Dianda Requests Federal Disaster Declaration for U.P. Communities

Local communities still struggle to recover from devastating flood damage

CALUMET — State Rep. Scott Dianda (D-Calumet) introduced a House resolution today asking President Donald Trump to declare a major disaster for the Michigan U.P. counties of Houghton, Gogebic and Menominee, which are still struggling to clean up and rebuild after widespread damage from flooding in June. 

“The disaster declaration from Gov. Rick Snyder helped our communities respond to the needs of residents and businesses immediately after the catastrophic floods on June 17, but nearly a month later we still need additional help to continue our recovery,” said Dianda. “State officials have assessed the situation and determined that the damage has reached federal disaster declaration levels. I hope that we can get a quick response from the president so that families and businesses can continue working to get their lives back together.” 

Two days of intense storms and flash flooding did significant damage to roads, highways, businesses and homes. Washouts and sinkholes destroyed and damaged roads, trails, homes and businesses. Federal aid would allow homeowners and businesses to apply for assistance through programs, grants and low-cost loans to cover uninsured property losses. It would also help with state costs for work on public facilities such as schools and roads.

“These were unexpected and disastrous floods, and now we need to make sure that our repairs to our buildings and roads can withstand this kind of an event in the future,” said Dianda. “Our families, kids, businesses and local governments are working hard to recover. We appreciate all of the state assistance and the help from volunteers. Now we need our federal government to lend a hand and I look forward to working with them on our recovery.”

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Dianda Supports Small Business Bills

Legislation supports entrepreneurship, innovation, and provides resources to neighborhood businesses

LANSING — House Democrats unveiled their latest proposal to create good jobs with strong benefits and foster neighborhood business growth today in a press call outlining the Neighborhood Businesses, Neighborhood Growth package. Neighborhood businesses created more than 34,000 jobs in Michigan in 2014, with total small business employment accounting for nearly 50.2 percent of the workforce, according to the U.S. Small Business Administration[i]. The Democratic proposal would work to support entrepreneurs, innovators, small business owners and their employees, building opportunity for all.

“No one should have to worry about how they’ll support themselves and their families as they age, least of all the small business owners who have given so much to their community,” said state Rep. Scott Dianda(D-Calumet). “In the U.P. our restaurants, shops and stores have been run by the same families and people for years — sometimes generations. For too long those innovators and drivers of local growth have been ignored by the state. Our plan puts their economic security first.”

“When community businesses grow, local wages and our local economies grow with them,” said state Rep. Donna Lasinski (D-Scio Township), sponsor of House Bill 6238. “Yet, as a small business owner myself, I know how hard it can be to take that leap and start your own venture. That’s why it’s critical our state be focused on supporting these local innovators. Our plan makes sure entrepreneurs have the resources they need to jumpstart that growth.”

The package supports entrepreneurship, innovation and provides resources to small businesses in Michigan by:

·        House Bill 6238 (Lasinski) would create a small business and entrepreneurship services office in order to facilitate the creation and retention of small business jobs in the state.

·        A House Resolution (Rep. Gay-Dagnogo) to urge the governor and the office of Talent and Economic Development to increase support and their focus on small businesses, including providing grants for entrepreneurs, help for startup companies, and minority business development.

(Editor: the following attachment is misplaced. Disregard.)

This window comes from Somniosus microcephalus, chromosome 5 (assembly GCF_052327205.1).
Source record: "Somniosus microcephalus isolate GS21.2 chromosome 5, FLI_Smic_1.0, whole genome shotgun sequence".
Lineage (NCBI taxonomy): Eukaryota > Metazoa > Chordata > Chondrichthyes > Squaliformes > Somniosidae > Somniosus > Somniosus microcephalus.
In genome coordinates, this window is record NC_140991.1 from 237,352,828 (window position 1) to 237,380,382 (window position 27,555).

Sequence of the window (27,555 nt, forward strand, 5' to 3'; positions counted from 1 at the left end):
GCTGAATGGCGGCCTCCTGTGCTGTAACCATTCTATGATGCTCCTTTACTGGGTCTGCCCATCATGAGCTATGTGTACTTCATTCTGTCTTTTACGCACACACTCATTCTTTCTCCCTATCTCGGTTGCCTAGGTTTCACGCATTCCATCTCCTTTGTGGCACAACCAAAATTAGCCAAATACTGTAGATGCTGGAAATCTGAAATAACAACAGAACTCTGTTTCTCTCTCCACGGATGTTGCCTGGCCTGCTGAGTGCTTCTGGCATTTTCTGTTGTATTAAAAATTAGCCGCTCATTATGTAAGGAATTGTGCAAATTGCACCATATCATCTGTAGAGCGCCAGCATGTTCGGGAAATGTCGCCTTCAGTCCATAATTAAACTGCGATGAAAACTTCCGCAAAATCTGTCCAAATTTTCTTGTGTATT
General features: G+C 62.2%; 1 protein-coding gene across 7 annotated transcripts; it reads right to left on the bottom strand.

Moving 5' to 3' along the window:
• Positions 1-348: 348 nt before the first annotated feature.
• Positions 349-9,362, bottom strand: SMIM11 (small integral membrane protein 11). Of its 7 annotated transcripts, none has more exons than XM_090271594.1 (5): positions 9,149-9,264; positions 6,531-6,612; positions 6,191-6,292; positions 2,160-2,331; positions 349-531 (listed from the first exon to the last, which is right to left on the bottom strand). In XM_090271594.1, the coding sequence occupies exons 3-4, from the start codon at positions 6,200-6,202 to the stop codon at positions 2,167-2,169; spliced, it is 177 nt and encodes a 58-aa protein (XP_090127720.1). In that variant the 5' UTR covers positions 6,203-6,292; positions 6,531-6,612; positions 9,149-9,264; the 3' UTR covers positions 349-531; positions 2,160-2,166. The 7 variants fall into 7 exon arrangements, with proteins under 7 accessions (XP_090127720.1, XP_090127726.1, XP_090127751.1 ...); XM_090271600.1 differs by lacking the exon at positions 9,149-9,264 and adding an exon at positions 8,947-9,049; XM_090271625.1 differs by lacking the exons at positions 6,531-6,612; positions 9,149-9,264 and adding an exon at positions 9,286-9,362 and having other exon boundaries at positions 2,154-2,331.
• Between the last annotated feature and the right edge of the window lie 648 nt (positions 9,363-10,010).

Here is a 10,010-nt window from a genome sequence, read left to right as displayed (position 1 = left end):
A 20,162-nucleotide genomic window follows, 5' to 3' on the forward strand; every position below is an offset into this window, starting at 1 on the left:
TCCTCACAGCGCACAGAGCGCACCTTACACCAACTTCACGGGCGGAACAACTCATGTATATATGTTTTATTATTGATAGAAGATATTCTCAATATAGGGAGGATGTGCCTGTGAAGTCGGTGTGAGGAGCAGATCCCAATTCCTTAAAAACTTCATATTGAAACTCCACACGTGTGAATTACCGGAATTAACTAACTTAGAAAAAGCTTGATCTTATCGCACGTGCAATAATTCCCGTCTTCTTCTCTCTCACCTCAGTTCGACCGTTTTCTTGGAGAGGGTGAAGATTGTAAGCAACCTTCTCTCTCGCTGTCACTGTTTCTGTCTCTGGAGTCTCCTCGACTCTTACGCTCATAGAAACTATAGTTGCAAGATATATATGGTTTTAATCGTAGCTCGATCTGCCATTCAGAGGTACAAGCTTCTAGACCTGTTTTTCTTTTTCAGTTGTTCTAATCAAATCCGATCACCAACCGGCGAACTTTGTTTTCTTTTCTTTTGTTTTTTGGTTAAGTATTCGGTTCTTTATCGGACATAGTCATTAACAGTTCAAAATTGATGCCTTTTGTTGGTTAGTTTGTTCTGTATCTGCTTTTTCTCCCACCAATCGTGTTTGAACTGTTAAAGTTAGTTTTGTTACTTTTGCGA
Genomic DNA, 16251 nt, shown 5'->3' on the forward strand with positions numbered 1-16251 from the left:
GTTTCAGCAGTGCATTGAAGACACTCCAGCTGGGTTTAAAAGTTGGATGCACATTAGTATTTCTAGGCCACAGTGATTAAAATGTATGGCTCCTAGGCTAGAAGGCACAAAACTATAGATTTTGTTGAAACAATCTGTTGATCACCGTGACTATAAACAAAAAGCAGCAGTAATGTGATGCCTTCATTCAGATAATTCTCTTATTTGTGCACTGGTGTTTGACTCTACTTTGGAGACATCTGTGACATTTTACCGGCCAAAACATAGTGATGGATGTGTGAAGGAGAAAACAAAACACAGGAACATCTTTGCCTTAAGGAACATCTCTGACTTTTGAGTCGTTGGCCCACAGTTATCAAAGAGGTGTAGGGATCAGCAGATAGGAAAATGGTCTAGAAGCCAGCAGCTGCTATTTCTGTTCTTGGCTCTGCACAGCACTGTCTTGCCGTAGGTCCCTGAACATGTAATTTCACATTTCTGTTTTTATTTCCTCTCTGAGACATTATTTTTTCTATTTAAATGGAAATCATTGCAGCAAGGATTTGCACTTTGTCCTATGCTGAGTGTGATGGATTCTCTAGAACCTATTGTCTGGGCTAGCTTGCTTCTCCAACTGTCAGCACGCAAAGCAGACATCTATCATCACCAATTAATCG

·        House Bill 6237 (Chirkun) would create a small business preference in state procurement that requires a percentage of certain contracts be set aside for businesses that meet the definition of small business.

·        House Bill 5708 (Dianda) and House Bill 5709 (Wittenberg) would allow and allocate funding for small business owners to buy into a secure retirement savings plan at the state level.

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Dianda Says New Budget Fails UP Families

-Keweenaw Report-

State Representative Scott Dianda is not happy with the new state budget.  After his “No” vote, the Calumet Democrat issued the following statement:

Statement from state Rep. Scott Dianda (D-Calumet) on his no vote on the state budget that fails U.P. families:

LANSING — Today, the Legislature voted on final versions of the state budget for fiscal year 2018-2019. State Rep.Scott Dianda (D-Calumet) voted against the General Omnibus Budget and the School Omnibus Budget and issued the following statement:

“There are so many issues with this budget, it is difficult to keep track. For starters, the  budget fails U.P. families and the young people  in our community looking for good jobs so they can build a good future for themselves right at home. Not to mention it also demands that a prison close, but we don’t know which prison that will be—putting hundreds of jobs in jeopardy and throwing those families into a world of undeserved uncertainty. Local governments will continue to struggle because revenue sharing dollars still aren’t enough to help them provide all the services that make communities work well for residents and businesses. Even with an increase in our per-pupil funding, our schools will still be stretched thin because we continue to divert money to fund cyber schools, which don’t have the same costs as traditional public schools, as well as private non-public schools which is unconstitutional. Instead of putting families first, this administration has focused on benefitting their corporate friends and have enacted policies to deprive people of health care and slash wages. This isn’t a budget that works for families, local communities or students, and that is why I voted no.”

Statement from Scott Dianda on the Endorsement of his Candidacy by Randy Bishop:

 “This past Friday, I was humbled to receive the personal endorsement of Randy Bishop, a well-known conservative radio show host in northern Michigan. While I identify as a democrat, my tenure in the House of Representatives has never been about one party. My campaign for state senate has never been about one party. I have a proven voting record, I’ve worked with folks across the aisle and I have garnered support from all sides because I represent the people of the Upper Peninsula first over any party. To see that folks are trying to silence Randy’s first amendment right to personally endorse the candidates he believes will best represent the people of this state is appalling. If we truly want to help business grow and people thrive, we need to put the people first over party politics.